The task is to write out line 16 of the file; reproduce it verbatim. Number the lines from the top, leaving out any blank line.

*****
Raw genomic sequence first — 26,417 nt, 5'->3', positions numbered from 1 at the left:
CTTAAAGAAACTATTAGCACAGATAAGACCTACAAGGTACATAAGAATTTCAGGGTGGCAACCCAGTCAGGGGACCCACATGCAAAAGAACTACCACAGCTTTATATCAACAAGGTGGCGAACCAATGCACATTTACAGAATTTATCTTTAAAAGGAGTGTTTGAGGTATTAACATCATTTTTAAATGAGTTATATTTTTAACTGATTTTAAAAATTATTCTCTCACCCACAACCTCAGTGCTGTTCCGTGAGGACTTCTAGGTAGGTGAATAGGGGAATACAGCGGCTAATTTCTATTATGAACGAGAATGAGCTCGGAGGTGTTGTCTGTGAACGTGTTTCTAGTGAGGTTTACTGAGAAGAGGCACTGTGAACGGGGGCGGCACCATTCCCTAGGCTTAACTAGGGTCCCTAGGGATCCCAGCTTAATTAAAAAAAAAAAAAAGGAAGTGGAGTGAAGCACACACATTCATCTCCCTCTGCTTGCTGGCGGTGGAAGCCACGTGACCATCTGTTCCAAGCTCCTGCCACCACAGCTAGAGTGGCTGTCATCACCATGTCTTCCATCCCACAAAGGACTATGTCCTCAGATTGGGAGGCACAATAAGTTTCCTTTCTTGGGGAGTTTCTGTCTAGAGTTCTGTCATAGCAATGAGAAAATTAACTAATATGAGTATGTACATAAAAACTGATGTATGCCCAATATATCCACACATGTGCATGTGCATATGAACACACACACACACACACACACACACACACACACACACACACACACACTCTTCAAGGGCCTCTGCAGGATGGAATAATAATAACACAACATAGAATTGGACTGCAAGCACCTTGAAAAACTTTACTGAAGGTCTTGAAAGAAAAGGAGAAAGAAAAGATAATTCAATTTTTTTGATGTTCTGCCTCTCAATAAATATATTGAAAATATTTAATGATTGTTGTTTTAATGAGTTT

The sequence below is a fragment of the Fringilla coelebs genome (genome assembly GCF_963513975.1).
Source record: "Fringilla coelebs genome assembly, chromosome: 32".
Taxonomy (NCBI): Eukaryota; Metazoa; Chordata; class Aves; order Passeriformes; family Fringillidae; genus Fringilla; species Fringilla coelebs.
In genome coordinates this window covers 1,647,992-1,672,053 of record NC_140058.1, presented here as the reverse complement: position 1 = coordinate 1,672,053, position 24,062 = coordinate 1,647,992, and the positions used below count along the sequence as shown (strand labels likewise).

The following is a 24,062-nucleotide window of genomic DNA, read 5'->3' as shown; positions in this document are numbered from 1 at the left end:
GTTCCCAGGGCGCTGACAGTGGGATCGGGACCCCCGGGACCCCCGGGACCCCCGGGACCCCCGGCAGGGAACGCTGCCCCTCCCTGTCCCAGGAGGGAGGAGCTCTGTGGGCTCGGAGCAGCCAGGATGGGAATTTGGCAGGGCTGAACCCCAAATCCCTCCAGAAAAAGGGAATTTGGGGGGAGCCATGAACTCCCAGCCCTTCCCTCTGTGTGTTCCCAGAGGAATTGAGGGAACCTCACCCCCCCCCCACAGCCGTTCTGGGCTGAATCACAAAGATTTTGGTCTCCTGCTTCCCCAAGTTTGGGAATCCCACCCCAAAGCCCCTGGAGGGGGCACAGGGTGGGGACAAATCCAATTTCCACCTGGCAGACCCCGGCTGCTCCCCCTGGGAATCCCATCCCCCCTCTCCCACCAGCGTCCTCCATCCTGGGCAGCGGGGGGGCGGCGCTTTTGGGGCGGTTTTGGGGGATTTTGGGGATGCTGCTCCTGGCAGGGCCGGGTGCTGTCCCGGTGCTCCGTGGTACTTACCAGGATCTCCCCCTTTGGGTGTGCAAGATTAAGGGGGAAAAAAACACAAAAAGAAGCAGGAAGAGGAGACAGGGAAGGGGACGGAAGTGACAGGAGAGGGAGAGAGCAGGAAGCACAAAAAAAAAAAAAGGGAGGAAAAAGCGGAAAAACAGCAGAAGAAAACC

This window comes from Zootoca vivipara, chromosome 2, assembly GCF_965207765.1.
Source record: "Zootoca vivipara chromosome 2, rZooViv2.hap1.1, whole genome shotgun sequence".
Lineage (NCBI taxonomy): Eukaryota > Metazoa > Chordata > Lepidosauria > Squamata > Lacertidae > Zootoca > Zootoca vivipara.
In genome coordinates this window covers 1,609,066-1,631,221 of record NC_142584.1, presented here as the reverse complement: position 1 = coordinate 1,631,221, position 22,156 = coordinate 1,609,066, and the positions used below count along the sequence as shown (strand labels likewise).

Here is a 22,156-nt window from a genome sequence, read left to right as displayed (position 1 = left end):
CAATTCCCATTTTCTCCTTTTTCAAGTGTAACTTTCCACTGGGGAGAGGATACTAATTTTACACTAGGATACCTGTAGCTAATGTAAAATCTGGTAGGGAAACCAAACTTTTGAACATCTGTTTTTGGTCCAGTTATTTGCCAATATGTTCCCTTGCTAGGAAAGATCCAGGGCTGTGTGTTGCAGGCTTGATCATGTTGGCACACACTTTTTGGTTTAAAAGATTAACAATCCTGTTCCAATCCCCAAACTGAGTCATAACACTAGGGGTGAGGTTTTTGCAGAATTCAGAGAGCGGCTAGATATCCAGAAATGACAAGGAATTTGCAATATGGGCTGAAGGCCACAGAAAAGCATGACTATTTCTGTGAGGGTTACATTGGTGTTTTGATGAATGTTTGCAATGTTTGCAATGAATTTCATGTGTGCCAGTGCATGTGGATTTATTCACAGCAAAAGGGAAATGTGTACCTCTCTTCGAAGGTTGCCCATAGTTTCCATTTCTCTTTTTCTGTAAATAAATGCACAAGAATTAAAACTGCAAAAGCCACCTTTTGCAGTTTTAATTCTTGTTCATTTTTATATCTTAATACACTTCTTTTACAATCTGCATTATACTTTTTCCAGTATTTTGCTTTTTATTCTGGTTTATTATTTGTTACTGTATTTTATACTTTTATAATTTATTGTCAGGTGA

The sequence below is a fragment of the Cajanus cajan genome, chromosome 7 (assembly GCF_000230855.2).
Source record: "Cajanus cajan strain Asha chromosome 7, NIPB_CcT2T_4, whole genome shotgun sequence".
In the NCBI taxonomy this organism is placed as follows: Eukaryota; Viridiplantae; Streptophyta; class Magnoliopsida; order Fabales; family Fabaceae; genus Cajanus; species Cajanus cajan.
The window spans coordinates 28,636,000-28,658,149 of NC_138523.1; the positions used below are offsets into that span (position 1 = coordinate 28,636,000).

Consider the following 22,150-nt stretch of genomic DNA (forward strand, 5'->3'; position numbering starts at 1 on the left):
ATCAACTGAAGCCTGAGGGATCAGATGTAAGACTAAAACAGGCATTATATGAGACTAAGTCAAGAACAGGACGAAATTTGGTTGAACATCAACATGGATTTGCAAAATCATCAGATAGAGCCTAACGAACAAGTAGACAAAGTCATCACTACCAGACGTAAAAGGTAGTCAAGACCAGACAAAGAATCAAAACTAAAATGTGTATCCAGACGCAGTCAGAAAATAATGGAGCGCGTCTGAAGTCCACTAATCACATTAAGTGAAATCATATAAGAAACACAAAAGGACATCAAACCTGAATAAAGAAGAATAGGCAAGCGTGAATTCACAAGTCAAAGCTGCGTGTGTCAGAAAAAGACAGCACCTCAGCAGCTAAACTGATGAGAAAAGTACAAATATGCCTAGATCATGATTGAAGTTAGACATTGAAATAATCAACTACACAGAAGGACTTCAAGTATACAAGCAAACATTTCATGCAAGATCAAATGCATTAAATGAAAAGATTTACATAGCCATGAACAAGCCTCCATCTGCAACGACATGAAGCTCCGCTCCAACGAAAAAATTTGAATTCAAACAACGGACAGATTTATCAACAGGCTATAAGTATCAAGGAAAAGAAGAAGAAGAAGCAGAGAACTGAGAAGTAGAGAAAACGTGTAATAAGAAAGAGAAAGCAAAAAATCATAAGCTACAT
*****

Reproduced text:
Source record: "Cajanus cajan strain Asha chromosome 7, NIPB_CcT2T_4, whole genome shotgun sequence".